I had to wrap up warm and my fingers went numb but it was still wonderful.
Of course, as I write this there is an absolute deluge of hail outside and I am curled up by the fire. That is lovely too!
We all have bad days. Yesterday was quite stressful for me and when I got home all I wanted to do was curl up in front of the fire with my book and a cup of tea. Yes I had a list of chores which needed doing but they would still need doing another day!
This is why I like to have escapist books. People so often scoff at happy books as being ‘just’ escapism but sometimes that’s what I need. If I’ve had a hard day I don’t want to make myself feel worse by reading about someone else being miserable. Books are my happy place after all.
In this instance I was reading Alan Bradley’s The Sweetness at the Bottom of the Pie which I picked up on my trip to Foyles. It’s a book I had heard of but never really knew anything about – when I found it though I could tell it was perfect for me. I’m halfway through now and I definitely made the right choice!
Just a couple of hours reading settled me back down. Books are the best medicine.
Last year I went to see Lucy Worsley’s talk about her book Jane Austen at Home. Obviously I am a Jane Austen fan but I also love watching Lucy’s television programmes so I was very much looking forward to it.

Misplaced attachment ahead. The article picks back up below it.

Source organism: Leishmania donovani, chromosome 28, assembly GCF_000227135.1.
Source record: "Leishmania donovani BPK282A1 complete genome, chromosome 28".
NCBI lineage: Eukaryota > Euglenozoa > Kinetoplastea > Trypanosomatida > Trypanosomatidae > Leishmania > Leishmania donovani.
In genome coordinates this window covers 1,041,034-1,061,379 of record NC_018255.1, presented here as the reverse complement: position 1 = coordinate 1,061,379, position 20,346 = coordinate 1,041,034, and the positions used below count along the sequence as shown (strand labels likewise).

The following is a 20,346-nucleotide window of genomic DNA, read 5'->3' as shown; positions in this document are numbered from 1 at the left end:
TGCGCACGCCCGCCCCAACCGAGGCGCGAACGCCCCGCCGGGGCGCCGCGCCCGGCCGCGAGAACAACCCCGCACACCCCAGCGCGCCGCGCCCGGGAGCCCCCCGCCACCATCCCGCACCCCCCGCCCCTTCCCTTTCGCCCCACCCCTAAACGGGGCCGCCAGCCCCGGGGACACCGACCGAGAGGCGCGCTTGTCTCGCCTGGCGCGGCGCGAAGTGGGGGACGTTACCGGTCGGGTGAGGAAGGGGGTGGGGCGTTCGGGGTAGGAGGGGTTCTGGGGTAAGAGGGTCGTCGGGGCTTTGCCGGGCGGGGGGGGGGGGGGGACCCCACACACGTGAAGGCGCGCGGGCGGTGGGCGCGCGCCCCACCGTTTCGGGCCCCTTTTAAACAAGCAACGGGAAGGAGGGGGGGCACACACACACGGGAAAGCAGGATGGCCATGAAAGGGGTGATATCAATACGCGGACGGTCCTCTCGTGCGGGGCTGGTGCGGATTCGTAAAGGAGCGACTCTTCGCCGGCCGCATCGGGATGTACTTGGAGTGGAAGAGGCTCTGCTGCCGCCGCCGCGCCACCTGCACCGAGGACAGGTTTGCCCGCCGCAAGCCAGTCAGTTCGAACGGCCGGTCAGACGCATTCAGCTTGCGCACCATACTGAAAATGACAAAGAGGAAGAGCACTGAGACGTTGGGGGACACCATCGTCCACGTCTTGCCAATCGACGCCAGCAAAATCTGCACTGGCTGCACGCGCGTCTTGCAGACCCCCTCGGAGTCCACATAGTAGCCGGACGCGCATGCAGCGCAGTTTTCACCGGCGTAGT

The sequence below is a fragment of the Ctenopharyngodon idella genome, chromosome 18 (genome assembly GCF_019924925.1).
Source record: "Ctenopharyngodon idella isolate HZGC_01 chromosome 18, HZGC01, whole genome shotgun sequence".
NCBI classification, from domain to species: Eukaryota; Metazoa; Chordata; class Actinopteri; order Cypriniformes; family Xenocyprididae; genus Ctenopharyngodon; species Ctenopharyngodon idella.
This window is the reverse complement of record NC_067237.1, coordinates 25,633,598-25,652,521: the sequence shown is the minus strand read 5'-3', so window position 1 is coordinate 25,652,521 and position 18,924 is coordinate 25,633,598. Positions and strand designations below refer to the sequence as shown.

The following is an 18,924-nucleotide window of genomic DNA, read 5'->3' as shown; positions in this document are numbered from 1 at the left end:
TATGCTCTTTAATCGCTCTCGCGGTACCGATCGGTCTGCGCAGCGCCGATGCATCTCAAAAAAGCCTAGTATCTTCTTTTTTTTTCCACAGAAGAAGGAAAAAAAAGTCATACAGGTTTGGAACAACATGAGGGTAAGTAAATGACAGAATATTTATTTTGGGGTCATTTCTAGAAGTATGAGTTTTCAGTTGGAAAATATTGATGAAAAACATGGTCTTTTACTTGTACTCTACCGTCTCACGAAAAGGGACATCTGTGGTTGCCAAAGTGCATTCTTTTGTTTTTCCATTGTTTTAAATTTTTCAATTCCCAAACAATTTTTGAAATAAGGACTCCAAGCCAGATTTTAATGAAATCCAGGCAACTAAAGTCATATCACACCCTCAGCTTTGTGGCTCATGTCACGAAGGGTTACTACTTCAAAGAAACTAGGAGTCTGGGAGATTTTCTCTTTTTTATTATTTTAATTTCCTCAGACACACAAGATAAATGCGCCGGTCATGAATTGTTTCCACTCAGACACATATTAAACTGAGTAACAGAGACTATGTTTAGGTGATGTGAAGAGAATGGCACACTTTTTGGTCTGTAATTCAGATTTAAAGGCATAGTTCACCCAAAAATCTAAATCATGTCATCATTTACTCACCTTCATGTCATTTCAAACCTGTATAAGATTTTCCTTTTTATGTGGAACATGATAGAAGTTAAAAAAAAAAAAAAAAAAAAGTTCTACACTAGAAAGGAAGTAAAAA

I wasn’t disappointed either – Lucy gave a fantastic talk and if you ever get a chance to see her I would thoroughly recommend going. Of course, I had to buy the book and get it signed!
On the 200th anniversary of Jane Austen’s death, historian Lucy Worsley leads us into the rooms from which our best-loved novelist quietly changed the world.
This new telling of the story of Jane’s life shows us how and why she lived as she did, examining the places and spaces that mattered to her. It wasn’t all country houses and ballrooms, but a life that was often a painful struggle. Jane famously lived a ‘life without incident’, but with new research and insights Lucy Worsley reveals a passionate woman who fought for her freedom. A woman who far from being a lonely spinster in fact had at least five marriage prospects, but who in the end refused to settle for anything less than Mr Darcy.
It took me a while to get around to reading it but it was always hovering at the back of my mind and when I booked to go to the Jane Austen Society study day I knew it would be the perfect companion for me. I was so excited to finally be reading it.
I sometimes struggle to get into non-fiction but I was immediately gripped by this one and I resented having to put it down to do something else. It was just as well as I had a four hour train journey so I needed something that kept me wanting to read!